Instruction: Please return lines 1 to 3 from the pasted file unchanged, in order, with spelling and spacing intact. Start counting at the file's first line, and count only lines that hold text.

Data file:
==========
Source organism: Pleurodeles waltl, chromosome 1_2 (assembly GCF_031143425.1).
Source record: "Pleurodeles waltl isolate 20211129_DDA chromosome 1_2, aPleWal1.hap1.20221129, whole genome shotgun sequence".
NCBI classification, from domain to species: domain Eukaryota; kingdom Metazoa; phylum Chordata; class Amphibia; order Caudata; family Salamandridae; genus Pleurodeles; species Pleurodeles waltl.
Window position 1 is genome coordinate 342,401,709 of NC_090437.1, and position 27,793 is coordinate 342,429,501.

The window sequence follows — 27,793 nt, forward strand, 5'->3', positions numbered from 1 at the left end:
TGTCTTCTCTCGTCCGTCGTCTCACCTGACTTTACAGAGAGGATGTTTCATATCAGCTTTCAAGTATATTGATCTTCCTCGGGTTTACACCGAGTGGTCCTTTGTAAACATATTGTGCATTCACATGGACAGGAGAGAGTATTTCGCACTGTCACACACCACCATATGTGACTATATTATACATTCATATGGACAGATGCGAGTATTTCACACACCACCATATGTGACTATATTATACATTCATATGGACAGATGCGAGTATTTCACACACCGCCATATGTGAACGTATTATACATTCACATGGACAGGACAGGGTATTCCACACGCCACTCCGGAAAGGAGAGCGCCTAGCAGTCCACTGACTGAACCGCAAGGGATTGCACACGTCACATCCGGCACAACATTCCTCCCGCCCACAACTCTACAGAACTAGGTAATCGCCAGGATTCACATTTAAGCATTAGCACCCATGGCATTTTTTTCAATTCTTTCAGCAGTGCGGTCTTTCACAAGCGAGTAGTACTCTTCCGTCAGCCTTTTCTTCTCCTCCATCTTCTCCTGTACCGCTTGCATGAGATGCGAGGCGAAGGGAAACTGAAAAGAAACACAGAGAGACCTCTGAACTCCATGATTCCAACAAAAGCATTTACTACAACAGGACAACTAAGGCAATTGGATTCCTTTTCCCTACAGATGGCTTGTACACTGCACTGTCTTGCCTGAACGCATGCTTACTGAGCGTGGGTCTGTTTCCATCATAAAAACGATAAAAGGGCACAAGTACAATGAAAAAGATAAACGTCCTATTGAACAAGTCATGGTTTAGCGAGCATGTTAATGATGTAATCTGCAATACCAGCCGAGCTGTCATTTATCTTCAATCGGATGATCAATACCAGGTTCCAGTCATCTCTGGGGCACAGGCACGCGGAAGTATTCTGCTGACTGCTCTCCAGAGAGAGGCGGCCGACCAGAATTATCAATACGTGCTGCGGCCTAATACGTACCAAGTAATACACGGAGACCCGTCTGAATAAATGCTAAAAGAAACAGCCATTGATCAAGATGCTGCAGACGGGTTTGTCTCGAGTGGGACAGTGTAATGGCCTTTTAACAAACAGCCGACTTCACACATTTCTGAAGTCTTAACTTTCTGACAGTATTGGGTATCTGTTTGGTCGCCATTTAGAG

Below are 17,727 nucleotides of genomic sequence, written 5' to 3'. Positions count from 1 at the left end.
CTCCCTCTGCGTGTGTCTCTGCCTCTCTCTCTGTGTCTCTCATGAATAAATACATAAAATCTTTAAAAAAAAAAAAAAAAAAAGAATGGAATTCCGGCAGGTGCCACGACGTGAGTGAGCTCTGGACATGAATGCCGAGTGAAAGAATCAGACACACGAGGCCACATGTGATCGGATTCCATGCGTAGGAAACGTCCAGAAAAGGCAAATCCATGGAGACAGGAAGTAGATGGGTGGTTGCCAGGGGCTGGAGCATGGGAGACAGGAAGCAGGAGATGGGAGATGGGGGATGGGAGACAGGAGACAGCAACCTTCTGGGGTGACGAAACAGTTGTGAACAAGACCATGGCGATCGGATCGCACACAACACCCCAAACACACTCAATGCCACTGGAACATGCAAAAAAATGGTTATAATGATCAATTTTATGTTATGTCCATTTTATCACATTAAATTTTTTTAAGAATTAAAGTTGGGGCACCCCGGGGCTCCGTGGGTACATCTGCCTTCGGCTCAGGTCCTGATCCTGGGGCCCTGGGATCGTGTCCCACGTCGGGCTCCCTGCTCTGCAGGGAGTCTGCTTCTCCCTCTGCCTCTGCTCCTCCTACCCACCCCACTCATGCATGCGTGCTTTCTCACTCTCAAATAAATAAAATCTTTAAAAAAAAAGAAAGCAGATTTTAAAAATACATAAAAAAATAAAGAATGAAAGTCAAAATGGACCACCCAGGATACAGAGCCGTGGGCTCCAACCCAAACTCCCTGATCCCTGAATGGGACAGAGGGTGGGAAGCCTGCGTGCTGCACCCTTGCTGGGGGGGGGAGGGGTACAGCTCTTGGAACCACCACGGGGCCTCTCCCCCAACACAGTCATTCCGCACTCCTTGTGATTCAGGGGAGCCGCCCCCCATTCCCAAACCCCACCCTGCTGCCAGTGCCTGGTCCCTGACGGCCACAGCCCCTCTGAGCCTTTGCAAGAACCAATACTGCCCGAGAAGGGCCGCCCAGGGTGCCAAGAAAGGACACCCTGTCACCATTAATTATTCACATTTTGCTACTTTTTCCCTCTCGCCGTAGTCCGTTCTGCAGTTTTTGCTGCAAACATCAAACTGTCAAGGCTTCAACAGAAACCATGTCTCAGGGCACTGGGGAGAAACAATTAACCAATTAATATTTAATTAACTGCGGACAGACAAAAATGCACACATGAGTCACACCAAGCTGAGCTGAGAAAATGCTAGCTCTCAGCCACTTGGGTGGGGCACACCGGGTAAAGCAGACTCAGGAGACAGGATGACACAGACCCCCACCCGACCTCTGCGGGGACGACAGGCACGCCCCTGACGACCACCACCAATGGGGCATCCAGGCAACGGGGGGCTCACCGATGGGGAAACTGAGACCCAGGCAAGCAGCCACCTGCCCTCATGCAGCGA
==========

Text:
Source organism: Pleurodeles waltl, chromosome 1_2 (assembly GCF_031143425.1).
Source record: "Pleurodeles waltl isolate 20211129_DDA chromosome 1_2, aPleWal1.hap1.20221129, whole genome shotgun sequence".
NCBI classification, from domain to species: domain Eukaryota; kingdom Metazoa; phylum Chordata; class Amphibia; order Caudata; family Salamandridae; genus Pleurodeles; species Pleurodeles waltl.